The Nikon D850 offers “focus peaking” in Live View with manual focus lenses, or AF lenses used in the manual focus mode. “Focus peaking” overlays a colored highlight on the Live View image to indicate areas that are in focus. Rotate the focusing ring on your lens to change focus and you’ll see the colored overlay move across the Live View image. Great…except that most of the time I do not use manual focus with my lenses, as I stick with AF.
But my Nikon Tilt/Shift (T/S) lenses do not have autofocus; they are manual focus only. And T/S lenses are notoriously difficult to focus when tilt is used, as this movement changes where the plane of focus lies. As you add tilt, the plane of focus is no longer parallel to the camera back, but angles away from the camera, changing the near/far relationship. In landscape work you’re generally tilting away from the camera, then stopping down the lens to cover depth of field on either side of the plane of focus. Hitting the right amount of tilt can be tricky, tricky, tricky. Ah, focus peaking to the rescue.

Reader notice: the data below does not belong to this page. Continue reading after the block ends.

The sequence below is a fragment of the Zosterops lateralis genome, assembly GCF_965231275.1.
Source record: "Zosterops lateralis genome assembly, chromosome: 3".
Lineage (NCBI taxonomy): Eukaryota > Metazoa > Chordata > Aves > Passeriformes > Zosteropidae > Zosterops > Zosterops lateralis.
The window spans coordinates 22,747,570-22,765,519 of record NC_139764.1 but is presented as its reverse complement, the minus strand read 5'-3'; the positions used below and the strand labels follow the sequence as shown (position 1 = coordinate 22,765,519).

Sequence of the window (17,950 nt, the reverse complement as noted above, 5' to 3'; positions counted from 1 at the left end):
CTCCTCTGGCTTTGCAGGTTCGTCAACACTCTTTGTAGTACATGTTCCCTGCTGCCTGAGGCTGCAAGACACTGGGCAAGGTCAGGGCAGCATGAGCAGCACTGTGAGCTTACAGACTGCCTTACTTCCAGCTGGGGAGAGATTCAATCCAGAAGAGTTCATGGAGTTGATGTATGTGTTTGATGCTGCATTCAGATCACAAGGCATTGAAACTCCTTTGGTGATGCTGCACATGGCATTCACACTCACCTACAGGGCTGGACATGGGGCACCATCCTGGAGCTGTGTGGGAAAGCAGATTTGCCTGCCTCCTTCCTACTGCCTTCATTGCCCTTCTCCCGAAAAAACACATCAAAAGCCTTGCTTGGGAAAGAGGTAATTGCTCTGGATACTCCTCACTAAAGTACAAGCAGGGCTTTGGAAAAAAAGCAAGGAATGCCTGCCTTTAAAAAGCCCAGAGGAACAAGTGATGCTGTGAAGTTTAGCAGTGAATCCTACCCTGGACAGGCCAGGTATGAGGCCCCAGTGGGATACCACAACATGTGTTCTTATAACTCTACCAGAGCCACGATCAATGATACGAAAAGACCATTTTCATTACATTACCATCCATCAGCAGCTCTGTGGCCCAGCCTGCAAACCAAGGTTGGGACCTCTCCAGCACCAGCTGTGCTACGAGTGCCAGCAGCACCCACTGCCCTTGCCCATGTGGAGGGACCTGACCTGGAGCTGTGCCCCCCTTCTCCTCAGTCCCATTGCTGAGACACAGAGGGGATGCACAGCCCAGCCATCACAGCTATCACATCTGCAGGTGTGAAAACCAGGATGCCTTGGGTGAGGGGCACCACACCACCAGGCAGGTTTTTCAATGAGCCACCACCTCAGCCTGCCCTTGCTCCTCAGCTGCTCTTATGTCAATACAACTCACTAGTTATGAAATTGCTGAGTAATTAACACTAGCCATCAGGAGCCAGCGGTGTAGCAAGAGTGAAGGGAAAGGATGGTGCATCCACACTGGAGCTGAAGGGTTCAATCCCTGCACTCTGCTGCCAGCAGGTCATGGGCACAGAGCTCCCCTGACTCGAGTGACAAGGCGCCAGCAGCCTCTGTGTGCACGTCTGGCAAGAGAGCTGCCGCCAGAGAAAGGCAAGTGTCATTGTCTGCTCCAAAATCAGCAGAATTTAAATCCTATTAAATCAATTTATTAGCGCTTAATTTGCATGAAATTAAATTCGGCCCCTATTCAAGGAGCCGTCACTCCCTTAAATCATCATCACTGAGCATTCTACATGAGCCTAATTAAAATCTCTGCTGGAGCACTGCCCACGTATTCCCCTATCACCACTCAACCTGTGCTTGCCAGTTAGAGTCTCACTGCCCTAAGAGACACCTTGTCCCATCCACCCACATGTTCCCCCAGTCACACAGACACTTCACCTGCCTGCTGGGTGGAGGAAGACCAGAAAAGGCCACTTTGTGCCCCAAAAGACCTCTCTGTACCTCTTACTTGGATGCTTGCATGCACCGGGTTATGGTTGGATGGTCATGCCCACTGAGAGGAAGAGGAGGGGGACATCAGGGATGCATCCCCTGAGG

Here’s how to use focus peaking in Live View with a T/S lens.
- Select a color for the overlay in Custom Setting d8. Chose from red, yellow, blue, or white. Personally I like the red option.
- Turn on Live View, then tap the i button and scroll up or down until you find PEAK. Select this and then chose one of the options in the peaking level menu: 1 (low sensitivity), 2 (standard), or 3 (high sensitivity). The higher the setting, the greater the depth shown as being in focus. I would suggest setting 1.
- Determine the near and far points in your image where you want the plane of focus to lie.
- With no tilt applied, focus on your chosen near point and the peaking color appears.
- Do not refocus, but slowly apply the tilt movement until your selected far point comes into focus and is highlighted with the peaking color.
- Without changing the tilt amount, refocus on the near point until it is highlighted.
- Without refocusing, slowly apply the tilt movement in the opposite direction than you did before. In other words, you are “de-tilting” the lens. You will hit a point where both near and far areas will show the peaking color.
That’s it! You might have to tweak the final focus just a tiny bit, but using focus peaking as an aid makes hitting the correct amount of tilt a lot easier.